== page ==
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Whether it’s the capes, cowls or copious amounts of spandex, comic books are not usually thought of for their style sensibility. But drawing people means drawing clothes and a new wave of artists have looked to fashion for realism as well as added layers of personality for their characters.

“Clothes and fashion come down to identity,” said artist Cameron Stewart at a panel on fashion in comics held this past weekend at New York Comic Con. The panel also included fashion-forward comic artists Robbi Rodriguez, Jen Bartel and Adam Withers. Stewart spoke mostly about his work on DC Comics’ “Batgirl,” for whom he used a redesigned costume to spearhead a tonal shift for the series. “The character had been mired in trauma,” Stewart said. “I just wanted to get past that, and have her be someone who is hopeful.”

Withers, who along with his wife Comfort Love produces a self-published series called “Rainbow in the Dark,” stressed not only how the clothes express the character, but how the character determines the clothes. “The way we dress ourselves is a costume we put on every morning, we’re trying to get the world to see us the way we want to be seen,” he said. “With superheroes it’s the same idea just taken up to another level, because they’re not just trying to be seen as a certain type of person, but as a certain type of icon.”

The teenage characters of “Rainbow in the Dark” are influenced by a different musical genre — a punk in leather and studs, a New Waver with a keytar, a Hendrix-esque “gypsy pirate.”

Jen Bartel takes a lot of influence from K-Pop and other stage costumes, like Beyoncé’s, for her “Jem and the Holograms” cover art. “I’m also a big fan of Lisa Frank,” she said, laughing.

But even superheroes need normal clothes, and an eye for streetwear is as important for the artists as their ability to properly style a utility belt. “There are a lot of artists working in comics that don’t actively look at fashion,” she said, noting that she keeps a vast collection of fashion reference images that she shares with some of her colleagues. The difference, she said of this new wave of artists, is an authentic interest in fashion.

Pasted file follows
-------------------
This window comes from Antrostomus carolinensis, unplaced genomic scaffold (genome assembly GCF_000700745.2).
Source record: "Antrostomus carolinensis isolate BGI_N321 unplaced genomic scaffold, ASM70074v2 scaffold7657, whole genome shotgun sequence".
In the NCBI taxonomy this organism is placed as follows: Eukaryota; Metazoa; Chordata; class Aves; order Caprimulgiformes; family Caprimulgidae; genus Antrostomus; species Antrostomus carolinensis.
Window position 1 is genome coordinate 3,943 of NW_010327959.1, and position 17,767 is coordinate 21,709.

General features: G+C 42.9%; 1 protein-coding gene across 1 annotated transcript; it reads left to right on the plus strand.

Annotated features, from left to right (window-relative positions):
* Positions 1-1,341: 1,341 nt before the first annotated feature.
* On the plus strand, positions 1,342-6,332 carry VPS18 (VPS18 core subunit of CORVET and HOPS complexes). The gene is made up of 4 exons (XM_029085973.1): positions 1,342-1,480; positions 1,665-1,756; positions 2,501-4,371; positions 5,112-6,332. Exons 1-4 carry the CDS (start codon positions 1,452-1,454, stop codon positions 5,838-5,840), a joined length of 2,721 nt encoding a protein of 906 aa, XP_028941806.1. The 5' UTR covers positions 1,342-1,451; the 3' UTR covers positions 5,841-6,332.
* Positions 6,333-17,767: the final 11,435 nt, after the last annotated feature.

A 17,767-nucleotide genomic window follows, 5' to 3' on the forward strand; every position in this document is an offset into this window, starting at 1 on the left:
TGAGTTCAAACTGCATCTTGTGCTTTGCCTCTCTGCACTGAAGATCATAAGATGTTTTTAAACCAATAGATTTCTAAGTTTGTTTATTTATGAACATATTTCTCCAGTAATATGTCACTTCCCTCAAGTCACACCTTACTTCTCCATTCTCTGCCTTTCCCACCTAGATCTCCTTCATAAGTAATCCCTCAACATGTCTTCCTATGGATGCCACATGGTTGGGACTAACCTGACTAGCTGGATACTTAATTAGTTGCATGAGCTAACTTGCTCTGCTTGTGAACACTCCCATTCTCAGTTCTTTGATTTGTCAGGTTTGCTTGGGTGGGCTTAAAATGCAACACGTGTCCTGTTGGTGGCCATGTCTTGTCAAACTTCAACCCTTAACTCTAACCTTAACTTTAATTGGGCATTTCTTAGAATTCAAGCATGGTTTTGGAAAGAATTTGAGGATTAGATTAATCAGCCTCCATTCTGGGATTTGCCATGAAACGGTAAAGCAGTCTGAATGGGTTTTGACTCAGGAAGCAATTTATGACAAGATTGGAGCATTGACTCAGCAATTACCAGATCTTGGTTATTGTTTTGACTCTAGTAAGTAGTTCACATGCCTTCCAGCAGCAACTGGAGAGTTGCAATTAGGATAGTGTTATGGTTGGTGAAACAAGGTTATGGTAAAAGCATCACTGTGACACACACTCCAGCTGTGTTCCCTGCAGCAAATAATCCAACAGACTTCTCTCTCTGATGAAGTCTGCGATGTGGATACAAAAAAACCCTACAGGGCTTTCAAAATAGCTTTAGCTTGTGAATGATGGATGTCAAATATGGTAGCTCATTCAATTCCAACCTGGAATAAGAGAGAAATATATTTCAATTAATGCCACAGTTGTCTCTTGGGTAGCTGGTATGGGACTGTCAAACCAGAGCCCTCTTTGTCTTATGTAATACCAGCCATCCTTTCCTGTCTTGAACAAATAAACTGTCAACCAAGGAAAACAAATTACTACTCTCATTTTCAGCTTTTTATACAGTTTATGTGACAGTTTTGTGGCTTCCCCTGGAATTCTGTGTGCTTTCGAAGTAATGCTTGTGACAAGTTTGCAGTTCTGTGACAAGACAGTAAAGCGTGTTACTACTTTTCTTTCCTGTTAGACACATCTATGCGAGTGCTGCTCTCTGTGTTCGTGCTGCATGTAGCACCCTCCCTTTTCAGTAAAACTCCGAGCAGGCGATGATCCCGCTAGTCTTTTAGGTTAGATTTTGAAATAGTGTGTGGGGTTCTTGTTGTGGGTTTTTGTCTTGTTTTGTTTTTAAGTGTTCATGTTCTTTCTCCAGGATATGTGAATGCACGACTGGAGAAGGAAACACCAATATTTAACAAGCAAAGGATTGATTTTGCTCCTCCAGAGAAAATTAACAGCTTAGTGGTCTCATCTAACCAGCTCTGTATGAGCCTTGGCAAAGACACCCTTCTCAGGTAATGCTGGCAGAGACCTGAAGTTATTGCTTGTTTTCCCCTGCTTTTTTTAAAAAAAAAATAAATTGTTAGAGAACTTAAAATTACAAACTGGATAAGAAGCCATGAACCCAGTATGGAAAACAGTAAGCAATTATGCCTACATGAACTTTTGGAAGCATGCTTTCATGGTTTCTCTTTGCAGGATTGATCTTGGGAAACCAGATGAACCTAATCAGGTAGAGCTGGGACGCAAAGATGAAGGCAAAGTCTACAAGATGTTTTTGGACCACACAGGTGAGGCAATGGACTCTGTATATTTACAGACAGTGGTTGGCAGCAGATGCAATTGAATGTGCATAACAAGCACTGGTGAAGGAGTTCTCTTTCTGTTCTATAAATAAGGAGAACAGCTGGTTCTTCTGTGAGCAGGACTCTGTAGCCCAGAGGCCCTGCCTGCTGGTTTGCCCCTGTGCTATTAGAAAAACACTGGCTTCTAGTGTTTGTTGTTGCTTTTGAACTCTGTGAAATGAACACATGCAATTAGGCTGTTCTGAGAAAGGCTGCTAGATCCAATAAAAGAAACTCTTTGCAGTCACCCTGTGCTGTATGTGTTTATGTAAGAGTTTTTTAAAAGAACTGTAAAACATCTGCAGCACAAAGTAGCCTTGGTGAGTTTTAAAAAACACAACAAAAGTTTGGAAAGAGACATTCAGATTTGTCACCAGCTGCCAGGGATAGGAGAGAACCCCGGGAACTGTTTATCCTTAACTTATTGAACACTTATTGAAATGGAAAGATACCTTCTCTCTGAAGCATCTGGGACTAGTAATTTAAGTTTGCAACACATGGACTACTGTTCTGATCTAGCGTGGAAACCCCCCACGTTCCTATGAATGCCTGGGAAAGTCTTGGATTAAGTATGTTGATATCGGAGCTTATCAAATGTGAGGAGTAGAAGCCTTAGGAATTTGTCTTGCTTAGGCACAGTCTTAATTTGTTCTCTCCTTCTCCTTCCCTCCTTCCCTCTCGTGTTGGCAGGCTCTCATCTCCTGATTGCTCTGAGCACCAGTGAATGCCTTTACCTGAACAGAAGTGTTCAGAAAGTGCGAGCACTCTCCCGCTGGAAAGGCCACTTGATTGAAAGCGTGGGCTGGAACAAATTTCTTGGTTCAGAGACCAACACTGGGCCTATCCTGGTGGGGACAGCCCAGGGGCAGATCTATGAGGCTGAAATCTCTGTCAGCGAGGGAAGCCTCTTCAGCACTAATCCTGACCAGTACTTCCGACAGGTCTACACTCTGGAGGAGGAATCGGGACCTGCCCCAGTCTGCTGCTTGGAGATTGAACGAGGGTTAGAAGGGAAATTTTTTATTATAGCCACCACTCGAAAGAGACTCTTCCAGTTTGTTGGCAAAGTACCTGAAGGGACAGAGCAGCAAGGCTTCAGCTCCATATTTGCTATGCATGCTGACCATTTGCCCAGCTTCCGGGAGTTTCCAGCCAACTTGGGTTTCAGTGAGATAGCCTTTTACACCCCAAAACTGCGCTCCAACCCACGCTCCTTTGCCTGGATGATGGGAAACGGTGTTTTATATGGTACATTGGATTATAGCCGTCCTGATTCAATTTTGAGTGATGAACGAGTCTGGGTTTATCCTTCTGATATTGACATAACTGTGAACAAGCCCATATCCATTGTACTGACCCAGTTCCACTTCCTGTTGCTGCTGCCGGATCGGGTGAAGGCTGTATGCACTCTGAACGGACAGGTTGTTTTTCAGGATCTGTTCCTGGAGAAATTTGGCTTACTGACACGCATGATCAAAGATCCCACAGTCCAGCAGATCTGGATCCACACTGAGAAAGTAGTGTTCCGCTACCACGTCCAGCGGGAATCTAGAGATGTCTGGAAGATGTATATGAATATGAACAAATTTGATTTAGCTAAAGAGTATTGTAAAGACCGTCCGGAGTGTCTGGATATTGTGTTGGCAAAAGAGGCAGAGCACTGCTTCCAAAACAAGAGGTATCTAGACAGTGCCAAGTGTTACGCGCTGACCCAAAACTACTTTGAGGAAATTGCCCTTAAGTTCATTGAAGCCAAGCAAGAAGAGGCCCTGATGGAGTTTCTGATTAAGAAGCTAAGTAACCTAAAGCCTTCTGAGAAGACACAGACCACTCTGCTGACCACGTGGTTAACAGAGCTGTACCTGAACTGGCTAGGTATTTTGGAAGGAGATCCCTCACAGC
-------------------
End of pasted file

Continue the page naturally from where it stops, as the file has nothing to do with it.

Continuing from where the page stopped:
Batgirl, Spider-Gwen and Jem and the Holograms comic books

“The other thing that’s funny — funny-slash-depressing — is male artists drawing women’s fashion the way that they want to see it,” Stewart added, to a chorus of laughter and applause from the room. “I saw something, within the last two years, where there was a drawing of the girl wearing low jeans with the thong strap. It’s important for men in particular to pay attention; it’s not about you.”

With the rise of cosplay, character designs stand a larger chance than ever of seeing real-world manifestations. Rodriguez saw this firsthand when cosplayers started turning out as Spider-Gwen at conventions only a month after the character made its debut. “It was something cool and fun I wanted to draw, and I’m superhumble and glad it struck a chord with them,” he said. “Evidently, I was onto something, I didn’t know what at the time.”

It started as a one-off issue that imagined what it would have been like if Gwen Stacy had been bitten by the radioactive spider instead of Peter Parker, and was probably intended to end there. But fans loved Gwen and her sleek, neon-noir look — which Rodriguez jokes was mostly rooted in the fact that he didn’t want to keep drawing webbing over and over.

A Spider-Gwen hoodie.

A Spider-Gwen hoodie.  Robert Tutton

Predictably, licensed Spider-Gwen merchandise wasn’t far behind, either. Within just two years, Spider-Gwen costume hoodies are already a common sight at Comic Con. “It was pretty crazy when we first saw the custom ones, now they’re being manufactured,” Rodriguez said. “It’s pretty cool to have a design that people can wear on the street and not feel ridiculous in.”

The same was true when DC unveiled the new Batgirl look. Fans wasted no time working on their costumes. “By the end of the first day, literally, there was fabric being cut for costumes,” Stewart said. He opted for a purple and yellow scheme as a nod to the Sixties-era television Batgirl, but gave her a hipper look with more practical considerations, like a snap-on cape, leather jacket and yellow Doc Martens. “The Doc Martens web site went down for a couple of hours because people were trying to buy those yellow Docs,” he said.

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